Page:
Matt Jonas is a small nursery owner in Sonora, California, and a home & garden
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Lawn mowing is considered one of the essential garden care and landscaping activities. It gives your lawn a more organized look and grass clippings on the ground help the soil retain more moisture, acting as a biodegradable mulch material.
The bad news is, you could be hurting bees and other pollinators and drive their colonies away.
According to research done by Susannah B. Lerman from the US Department of Agriculture, the frequency in which you mow your lawn affects bee abundance and diversity in suburban areas in a significant way.
The scientists wanted to know how different lawn mowing intervals affect pollinators in rural areas. Research Ecologist Susannah B. Lerman and her team studied 16 lawns in western Massachusetts which were mowed either weekly, bi-weekly or tri-weekly. Then they counted the species and number of wild bees that visited these test areas. They ensured that none of the gardens were sprayed with pesticides to kill weeds.
As expected, the grass that was cut every week was the least habitable of places while the lawns that were mown every three weeks hosted the most diverse communities of flowers and pollinator species.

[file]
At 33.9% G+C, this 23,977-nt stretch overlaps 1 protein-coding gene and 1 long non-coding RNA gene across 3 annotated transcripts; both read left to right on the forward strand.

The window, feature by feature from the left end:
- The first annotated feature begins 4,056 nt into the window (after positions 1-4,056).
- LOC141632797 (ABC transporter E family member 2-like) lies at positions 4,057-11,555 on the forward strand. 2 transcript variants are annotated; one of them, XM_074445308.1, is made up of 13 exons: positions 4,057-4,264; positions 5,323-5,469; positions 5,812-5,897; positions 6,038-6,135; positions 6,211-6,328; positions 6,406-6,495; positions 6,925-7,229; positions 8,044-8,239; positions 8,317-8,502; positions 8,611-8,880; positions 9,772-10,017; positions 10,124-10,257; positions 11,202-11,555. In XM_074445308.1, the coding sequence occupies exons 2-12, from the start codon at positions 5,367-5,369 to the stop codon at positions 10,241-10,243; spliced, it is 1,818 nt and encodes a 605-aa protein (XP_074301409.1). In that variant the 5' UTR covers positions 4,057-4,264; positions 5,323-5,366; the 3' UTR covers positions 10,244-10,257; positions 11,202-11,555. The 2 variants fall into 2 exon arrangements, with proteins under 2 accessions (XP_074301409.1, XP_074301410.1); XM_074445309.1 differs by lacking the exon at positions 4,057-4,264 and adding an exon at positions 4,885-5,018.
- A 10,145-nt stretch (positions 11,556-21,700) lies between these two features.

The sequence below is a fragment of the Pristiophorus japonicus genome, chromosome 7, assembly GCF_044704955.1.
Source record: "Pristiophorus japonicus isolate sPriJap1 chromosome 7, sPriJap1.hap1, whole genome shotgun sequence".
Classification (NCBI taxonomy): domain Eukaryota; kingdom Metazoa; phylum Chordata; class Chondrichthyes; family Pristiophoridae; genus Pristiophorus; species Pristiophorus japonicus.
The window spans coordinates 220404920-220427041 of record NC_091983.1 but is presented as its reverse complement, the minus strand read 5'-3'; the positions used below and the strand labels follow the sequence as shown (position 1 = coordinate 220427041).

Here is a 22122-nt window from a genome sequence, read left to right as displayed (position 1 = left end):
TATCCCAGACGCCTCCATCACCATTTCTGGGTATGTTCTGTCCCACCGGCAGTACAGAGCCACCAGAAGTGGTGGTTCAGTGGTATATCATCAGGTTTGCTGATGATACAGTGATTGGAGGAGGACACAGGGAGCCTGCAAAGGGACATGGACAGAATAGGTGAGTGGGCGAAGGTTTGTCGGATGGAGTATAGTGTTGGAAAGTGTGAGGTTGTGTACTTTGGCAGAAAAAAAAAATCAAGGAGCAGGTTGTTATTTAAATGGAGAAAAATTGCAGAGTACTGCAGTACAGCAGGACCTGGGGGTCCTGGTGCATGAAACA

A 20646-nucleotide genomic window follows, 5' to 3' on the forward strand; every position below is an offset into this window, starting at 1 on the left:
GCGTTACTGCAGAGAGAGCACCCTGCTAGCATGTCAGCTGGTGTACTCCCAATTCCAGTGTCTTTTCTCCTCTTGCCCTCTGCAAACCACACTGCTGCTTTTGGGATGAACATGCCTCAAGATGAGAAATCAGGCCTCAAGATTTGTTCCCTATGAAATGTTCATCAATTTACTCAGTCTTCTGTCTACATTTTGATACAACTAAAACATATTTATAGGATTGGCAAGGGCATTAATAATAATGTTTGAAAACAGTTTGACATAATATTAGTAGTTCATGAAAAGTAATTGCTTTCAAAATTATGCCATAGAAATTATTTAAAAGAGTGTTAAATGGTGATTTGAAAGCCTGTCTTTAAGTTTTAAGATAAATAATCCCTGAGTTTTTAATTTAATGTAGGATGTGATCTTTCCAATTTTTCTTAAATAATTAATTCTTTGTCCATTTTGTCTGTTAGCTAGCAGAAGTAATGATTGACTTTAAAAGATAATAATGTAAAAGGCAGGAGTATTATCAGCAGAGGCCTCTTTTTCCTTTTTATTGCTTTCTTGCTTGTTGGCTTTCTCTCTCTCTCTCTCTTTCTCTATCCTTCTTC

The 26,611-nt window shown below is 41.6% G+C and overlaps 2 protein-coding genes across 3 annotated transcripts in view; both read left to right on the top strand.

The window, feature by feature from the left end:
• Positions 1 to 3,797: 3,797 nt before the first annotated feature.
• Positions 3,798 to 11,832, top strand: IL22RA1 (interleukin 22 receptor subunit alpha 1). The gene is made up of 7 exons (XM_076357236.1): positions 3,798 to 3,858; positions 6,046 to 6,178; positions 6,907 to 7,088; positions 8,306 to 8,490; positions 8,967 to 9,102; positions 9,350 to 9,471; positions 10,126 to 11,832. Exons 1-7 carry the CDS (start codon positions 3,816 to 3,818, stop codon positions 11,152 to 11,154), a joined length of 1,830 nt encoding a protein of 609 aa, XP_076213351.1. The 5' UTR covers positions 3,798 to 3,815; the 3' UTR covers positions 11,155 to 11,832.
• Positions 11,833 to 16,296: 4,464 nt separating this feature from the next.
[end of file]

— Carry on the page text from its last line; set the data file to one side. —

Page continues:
Less mowing, more bees
Many species of wild bees, like other insects, have been declining in numbers in recent years. In addition to intensified agriculture and light pollution, disappearing food sources in gardens are considered a potential cause. Gardeners should, therefore, perhaps think twice before using high noise pollution gas lawn mowers with blades very close to the ground. Instead, use mowers that are powered electrically or by batteries to avoid driving insect colonies away. It’s also important not to cut the grass too short and remove grass clippings immediately. This gives ostensibly “weedy” flower species such as dandelions and clover to grow a bit longer and attract more bees. This guide has a nice filter feature for comparing mowers by their noise levels and blade heights.
The wild bee expert Paul Westrich goes one step further: he recommends mowing the lawn only two to four times a year. The best way to get through the high grass is with a beam mower, he recommends.
The best time to mow is at the end of May/beginning of June and September. Only then can a specific diversity of species develop and stick around: in addition to daisies, dandelions, and clover, there is also chamois speedwell, the little brown plum, ribwort plantain, buttercup, and the ground ivy. All these wildflowers are valuable to many bee species.